Faced with a crumbling transportation system, a $15-billion deficit, overcrowded and underperforming schools and a budget system in desperate need of reform, the state Senate has chosen to turn its attention to protecting California from the threat of helium-filled foil balloons. That's right, on Thursday it passed legislation that would ban these balloons and make it a crime to sell them; the bill now goes to the Assembly.
Senate Bill 1499 is promoted by a small handful of well-heeled utilities that would like Californians to believe that occasional and inadvertent releases of foil balloons are somehow at the heart of blackouts in the Golden State.
The facts don't support this claim.
The California Public Utilities Commission reports that there were nearly 6,000 power outages in California last year. In looking at the causes of these outages, the PUC cannot point with certainty to a single one that was caused by helium-filled foil balloons.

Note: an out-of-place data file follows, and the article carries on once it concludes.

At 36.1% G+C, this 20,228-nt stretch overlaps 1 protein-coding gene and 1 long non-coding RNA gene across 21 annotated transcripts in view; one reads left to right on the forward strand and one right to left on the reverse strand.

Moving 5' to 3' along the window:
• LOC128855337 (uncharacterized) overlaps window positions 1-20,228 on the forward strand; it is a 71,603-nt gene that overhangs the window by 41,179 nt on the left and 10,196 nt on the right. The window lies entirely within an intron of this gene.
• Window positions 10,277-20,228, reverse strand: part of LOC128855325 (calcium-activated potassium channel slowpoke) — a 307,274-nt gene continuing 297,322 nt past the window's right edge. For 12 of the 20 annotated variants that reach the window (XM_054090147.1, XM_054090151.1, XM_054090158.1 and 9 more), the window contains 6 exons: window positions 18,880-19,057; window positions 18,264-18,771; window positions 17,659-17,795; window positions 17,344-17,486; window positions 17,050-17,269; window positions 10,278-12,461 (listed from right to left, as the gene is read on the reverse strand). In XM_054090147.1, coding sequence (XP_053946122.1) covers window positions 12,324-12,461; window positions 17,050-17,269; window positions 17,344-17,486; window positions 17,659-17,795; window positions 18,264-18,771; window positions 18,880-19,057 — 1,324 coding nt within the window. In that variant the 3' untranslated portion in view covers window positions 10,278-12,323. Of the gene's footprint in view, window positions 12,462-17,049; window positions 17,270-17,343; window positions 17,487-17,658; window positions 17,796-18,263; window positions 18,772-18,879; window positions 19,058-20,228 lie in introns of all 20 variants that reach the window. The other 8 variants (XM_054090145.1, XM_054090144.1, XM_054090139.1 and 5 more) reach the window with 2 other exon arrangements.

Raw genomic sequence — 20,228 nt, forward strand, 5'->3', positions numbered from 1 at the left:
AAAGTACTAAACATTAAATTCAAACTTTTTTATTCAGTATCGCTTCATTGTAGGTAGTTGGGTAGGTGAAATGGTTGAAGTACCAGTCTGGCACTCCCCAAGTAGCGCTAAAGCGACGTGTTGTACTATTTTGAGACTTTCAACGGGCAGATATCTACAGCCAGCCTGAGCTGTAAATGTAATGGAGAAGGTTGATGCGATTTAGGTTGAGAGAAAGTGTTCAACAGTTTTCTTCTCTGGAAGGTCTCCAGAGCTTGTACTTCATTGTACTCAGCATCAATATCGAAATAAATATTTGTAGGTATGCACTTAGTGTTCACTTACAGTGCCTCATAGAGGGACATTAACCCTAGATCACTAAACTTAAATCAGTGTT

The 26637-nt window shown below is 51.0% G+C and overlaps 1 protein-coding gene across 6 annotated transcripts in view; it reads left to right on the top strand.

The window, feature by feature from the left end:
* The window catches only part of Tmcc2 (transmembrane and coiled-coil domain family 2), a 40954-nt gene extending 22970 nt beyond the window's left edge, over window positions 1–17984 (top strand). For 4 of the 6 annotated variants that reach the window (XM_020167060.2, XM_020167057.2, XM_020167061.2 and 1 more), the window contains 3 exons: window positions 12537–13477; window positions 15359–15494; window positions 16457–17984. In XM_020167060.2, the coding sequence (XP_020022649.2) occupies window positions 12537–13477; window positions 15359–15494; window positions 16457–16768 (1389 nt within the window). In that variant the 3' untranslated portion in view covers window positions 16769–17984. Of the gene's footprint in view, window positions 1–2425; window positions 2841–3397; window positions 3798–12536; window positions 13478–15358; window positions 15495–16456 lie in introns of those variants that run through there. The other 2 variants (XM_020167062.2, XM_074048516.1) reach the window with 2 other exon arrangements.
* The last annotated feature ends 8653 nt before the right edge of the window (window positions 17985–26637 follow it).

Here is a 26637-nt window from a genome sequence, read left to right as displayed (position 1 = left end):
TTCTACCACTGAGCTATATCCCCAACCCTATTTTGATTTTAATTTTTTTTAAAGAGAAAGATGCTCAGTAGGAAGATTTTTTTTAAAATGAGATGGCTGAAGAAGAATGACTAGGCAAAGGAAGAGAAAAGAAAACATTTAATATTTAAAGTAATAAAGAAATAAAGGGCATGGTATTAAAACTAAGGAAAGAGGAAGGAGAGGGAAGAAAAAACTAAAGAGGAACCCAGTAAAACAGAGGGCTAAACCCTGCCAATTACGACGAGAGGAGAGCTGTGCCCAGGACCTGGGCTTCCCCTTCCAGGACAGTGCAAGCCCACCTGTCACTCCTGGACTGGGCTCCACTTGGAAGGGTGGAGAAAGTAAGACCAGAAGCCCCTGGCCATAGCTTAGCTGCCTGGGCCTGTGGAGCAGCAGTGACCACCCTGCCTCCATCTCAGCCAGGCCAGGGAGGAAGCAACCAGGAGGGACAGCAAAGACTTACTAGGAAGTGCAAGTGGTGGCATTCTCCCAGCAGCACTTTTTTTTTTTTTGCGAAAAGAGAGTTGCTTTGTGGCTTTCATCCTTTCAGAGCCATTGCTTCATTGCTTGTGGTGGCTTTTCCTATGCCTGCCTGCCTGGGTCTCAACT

Some of the state's utilities contend that as many as 250 of the outages were caused by the balloons. Even if the PUC, which has no vested interest in coming up with excuses for the power companies, were not disputing these claims, one would have to ask, "What about the other 5,750 outages?" Could it be that some power companies are looking for a scapegoat to blame for outages that are really caused by their failure to invest adequately in maintenance and equipment upgrades?